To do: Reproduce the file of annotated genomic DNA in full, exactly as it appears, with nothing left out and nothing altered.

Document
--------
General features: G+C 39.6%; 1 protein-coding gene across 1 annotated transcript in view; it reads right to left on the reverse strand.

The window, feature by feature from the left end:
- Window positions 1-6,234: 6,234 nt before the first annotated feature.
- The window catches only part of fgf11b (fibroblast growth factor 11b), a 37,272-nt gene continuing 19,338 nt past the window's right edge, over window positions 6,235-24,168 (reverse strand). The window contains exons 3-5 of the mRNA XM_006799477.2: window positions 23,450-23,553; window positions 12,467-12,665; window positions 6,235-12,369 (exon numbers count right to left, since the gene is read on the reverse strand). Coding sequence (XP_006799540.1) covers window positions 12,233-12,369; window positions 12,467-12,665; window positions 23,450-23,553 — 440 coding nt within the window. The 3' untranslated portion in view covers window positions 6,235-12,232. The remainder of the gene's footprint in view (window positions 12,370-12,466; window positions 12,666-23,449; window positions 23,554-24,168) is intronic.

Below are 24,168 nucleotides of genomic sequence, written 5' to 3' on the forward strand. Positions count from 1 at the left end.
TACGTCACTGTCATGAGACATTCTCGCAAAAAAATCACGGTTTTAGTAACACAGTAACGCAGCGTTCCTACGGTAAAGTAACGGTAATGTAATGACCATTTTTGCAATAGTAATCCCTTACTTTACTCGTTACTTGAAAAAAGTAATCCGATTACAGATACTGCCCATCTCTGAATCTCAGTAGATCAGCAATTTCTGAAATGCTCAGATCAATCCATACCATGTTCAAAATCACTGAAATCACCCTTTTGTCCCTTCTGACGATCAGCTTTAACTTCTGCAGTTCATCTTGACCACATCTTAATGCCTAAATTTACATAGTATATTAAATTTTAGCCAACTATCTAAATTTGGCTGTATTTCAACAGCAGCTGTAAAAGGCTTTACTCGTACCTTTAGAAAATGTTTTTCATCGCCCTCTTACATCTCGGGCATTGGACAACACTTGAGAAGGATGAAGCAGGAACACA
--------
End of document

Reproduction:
General features: G+C 39.6%; 1 protein-coding gene across 1 annotated transcript in view; it reads right to left on the reverse strand.

The window, feature by feature from the left end:
- Window positions 1-6,234: 6,234 nt before the first annotated feature.
- The window catches only part of fgf11b (fibroblast growth factor 11b), a 37,272-nt gene continuing 19,338 nt past the window's right edge, over window positions 6,235-24,168 (reverse strand). The window contains exons 3-5 of the mRNA XM_006799477.2: window positions 23,450-23,553; window positions 12,467-12,665; window positions 6,235-12,369 (exon numbers count right to left, since the gene is read on the reverse strand). Coding sequence (XP_006799540.1) covers window positions 12,233-12,369; window positions 12,467-12,665; window positions 23,450-23,553 — 440 coding nt within the window. The 3' untranslated portion in view covers window positions 6,235-12,232. The remainder of the gene's footprint in view (window positions 12,370-12,466; window positions 12,666-23,449; window positions 23,554-24,168) is intronic.

Below are 24,168 nucleotides of genomic sequence, written 5' to 3' on the forward strand. Positions count from 1 at the left end.
TACGTCACTGTCATGAGACATTCTCGCAAAAAAATCACGGTTTTAGTAACACAGTAACGCAGCGTTCCTACGGTAAAGTAACGGTAATGTAATGACCATTTTTGCAATAGTAATCCCTTACTTTACTCGTTACTTGAAAAAAGTAATCCGATTACAGATACTGCCCATCTCTGAATCTCAGTAGATCAGCAATTTCTGAAATGCTCAGATCAATCCATACCATGTTCAAAATCACTGAAATCACCCTTTTGTCCCTTCTGACGATCAGCTTTAACTTCTGCAGTTCATCTTGACCACATCTTAATGCCTAAATTTACATAGTATATTAAATTTTAGCCAACTATCTAAATTTGGCTGTATTTCAACAGCAGCTGTAAAAGGCTTTACTCGTACCTTTAGAAAATGTTTTTCATCGCCCTCTTACATCTCGGGCATTGGACAACACTTGAGAAGGATGAAGCAGGAACACA